July 13, 2016 by McDowski
On July 7, 2016, the biggest NBA free-agent question was answered in a most unexpected way – Kevin Durant, formerly of the Oklahoma City Thunder, would be taking his talents to the Silicon Valley.
To say the move was a surprise is putting it mildly. While Durant took meetings with several teams (six to be exact) the widespread expectation was that he would ultimately re-sign with the only franchise he has played for his entire career. After all, why wouldn’t he? The Thunder are a really good team, and a team that arguably got better with the recent trade where they swapped Serge Ibaka for Victor Oladipo. Not to mention the fact that, in Russell Westbrook, Durant had one of the leagues best players as his teammate. The common expectation, then, was that Durant would sign a 2-year contract with the second year a player-option, allowing him to become a free-agent again next summer when the salary cap jumps again, and then sign for a mammoth long-term deal.
Well, Durant did sign a 2-year contract with an opt-out. Except he did so with the Golden State Warriors, shocking many. In the aftermath of the announcement, there was the expected deluge of support for Durant’s decision by some, and hatred for being “weak” by others. There were also plenty of LeBron-to-Miami comparisons thrown around, with the added conclusion that time will forgive Durant just as it did with LeBron James.
But those comparisons are ridiculous. Yes, LeBron left the team that drafted him to go play for a potential competitor, but that’s about all there is that is similar. The biggest difference is who the two players left. Say what you will about LeBron’s Decision – and certainly, the way he went about it was rightfully criticised – but from a basketball standpoint, you simply cannot blame him. The Cavs team he was on sucked. Many people are fooled by the Cavs’ 66-16 and 61-21 record in back-to-back seasons into thinking that this means they were a good team. They were not. They won a bunch of games because that’s how good LeBron was. Who was the next best player on that team? Mo Williams? Sorry, but if Mo-freakin-Williams is the second best player on your team, then your team sucks.
LeBron didn’t go to a ready-made contender. Even with the Chris Bosh signing, Miami were by no means title favorites. LeBron going with them is why they became favorites. Durant, however, is going to a team that was already the favorites to win next year. A team that averaged 70 wins over the last two seasons, including an all-time record 73 wins this last season. A team that won a title in 2015, and came within one minute of winning a second in 2016. A team that, in Stephen Curry, has a superstar who just won back-to-back MVPs, including the league’s first-ever unanimous MVP. Oh, and lest we forget – a team that just defeated Durant in the Western Conference Finals after coming back from a 3-1 deficit.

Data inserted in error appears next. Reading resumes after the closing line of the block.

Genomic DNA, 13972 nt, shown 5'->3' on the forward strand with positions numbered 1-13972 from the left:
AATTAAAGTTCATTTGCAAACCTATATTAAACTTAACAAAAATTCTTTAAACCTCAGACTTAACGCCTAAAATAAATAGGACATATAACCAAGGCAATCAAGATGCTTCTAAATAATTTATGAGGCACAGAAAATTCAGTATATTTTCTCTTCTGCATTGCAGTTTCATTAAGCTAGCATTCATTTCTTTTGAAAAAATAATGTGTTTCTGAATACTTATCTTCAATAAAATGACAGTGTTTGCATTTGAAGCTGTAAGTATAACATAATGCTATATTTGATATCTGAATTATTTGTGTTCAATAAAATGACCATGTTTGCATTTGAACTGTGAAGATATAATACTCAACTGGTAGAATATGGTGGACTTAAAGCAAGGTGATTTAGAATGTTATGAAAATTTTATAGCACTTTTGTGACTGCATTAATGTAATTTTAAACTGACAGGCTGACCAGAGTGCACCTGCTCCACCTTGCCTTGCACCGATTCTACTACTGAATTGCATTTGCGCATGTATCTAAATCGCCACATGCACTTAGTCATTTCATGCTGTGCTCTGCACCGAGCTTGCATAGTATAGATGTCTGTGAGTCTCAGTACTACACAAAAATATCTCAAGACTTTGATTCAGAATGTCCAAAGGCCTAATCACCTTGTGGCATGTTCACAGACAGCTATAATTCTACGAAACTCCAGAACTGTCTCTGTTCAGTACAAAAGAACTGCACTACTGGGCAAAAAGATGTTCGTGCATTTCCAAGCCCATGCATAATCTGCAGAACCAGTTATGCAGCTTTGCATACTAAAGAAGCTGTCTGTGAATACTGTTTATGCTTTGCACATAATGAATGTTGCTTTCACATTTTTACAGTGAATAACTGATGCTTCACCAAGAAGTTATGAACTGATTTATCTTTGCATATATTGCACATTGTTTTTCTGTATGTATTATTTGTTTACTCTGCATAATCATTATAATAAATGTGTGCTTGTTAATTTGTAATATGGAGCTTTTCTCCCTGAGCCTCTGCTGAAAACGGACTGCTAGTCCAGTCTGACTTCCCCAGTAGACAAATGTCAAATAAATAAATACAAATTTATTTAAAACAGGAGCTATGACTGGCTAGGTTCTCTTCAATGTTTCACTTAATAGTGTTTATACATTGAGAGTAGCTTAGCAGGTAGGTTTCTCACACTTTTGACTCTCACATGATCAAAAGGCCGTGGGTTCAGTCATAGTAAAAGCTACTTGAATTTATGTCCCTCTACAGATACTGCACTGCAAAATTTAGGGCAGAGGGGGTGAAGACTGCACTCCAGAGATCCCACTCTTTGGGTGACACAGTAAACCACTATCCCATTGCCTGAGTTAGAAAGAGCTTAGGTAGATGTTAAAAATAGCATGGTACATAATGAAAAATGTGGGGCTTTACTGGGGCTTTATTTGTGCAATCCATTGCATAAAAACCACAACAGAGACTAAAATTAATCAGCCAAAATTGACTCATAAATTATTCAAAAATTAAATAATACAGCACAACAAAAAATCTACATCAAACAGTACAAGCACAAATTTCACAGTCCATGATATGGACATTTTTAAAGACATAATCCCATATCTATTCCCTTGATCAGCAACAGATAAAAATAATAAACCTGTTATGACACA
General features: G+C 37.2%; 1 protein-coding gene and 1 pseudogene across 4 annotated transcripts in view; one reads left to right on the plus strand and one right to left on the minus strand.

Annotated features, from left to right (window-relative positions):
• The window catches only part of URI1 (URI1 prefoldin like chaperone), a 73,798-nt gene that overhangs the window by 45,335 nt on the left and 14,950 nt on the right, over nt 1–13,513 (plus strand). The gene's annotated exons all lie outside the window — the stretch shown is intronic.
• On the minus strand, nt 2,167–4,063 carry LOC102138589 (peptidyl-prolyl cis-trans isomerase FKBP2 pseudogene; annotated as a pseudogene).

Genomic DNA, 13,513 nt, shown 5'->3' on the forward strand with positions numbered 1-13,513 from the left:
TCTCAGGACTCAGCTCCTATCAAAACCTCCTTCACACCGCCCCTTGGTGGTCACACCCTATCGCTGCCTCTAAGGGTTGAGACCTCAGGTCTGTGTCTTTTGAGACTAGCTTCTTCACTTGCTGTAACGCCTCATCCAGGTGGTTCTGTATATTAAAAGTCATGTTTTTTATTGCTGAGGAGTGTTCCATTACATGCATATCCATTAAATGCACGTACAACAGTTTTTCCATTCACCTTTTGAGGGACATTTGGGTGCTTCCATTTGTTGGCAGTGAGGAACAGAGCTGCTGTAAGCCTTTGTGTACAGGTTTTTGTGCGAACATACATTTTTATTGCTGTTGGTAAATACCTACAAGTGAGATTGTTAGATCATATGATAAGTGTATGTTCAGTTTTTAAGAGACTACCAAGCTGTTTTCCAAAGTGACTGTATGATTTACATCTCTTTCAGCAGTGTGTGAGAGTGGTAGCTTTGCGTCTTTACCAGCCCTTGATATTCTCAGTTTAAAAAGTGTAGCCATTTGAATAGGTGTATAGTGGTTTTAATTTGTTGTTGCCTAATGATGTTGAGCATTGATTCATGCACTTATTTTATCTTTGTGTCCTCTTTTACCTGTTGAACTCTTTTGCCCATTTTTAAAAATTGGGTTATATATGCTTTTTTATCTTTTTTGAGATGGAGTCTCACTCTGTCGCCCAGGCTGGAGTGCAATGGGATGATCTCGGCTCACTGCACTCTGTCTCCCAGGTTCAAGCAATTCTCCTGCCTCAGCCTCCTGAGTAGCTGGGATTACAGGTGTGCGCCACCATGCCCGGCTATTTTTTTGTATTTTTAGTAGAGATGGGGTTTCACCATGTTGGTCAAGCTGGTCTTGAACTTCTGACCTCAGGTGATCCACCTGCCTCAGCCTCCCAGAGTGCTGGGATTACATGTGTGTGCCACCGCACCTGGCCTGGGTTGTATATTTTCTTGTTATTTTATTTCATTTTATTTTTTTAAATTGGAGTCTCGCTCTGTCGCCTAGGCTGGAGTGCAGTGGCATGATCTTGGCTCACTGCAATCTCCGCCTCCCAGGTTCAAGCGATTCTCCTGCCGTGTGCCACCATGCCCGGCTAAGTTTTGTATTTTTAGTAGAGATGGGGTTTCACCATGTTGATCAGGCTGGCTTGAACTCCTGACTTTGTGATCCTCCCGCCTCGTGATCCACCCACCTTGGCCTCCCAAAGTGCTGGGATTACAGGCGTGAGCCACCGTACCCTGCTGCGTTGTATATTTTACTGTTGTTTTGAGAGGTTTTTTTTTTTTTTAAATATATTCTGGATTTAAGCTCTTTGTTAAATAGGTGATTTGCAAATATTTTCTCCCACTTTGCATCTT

Durant going to that team is very different from LeBron, and whole lot less forgivable. This is a blatant example of a ‘superstar’ deciding, “If you can’t beat ’em, join ’em.” Rather than, at the very least, coming back for another year and seeing if OKC could get over the hump, he chose to go to the team that has already gone over it. Even if the Warriors, as many expect, win the 2017 title, how many people will give Durant credit for that? When you go to a team that hasn’t won, and help them win, you get credit. When you go to a team that has won, and is expected to win again, and then they win… well, that wasn’t because of you. You just happened to be along for the ride.
Like a lot of people, I don’t have a very high opinion of Stephen A. Smith or his loud-mouth proclamations. But in this regard, I agree with what he said: Kevin Durant jumping on the Golden State bandwagon might just be the weakest move we have ever seen from a so-called superstar.
Durant could have stayed in OKC and lead them to a championship and become immortal, much like LeBron just did in Cleveland. Instead, he chose to go to the team he couldn’t beat.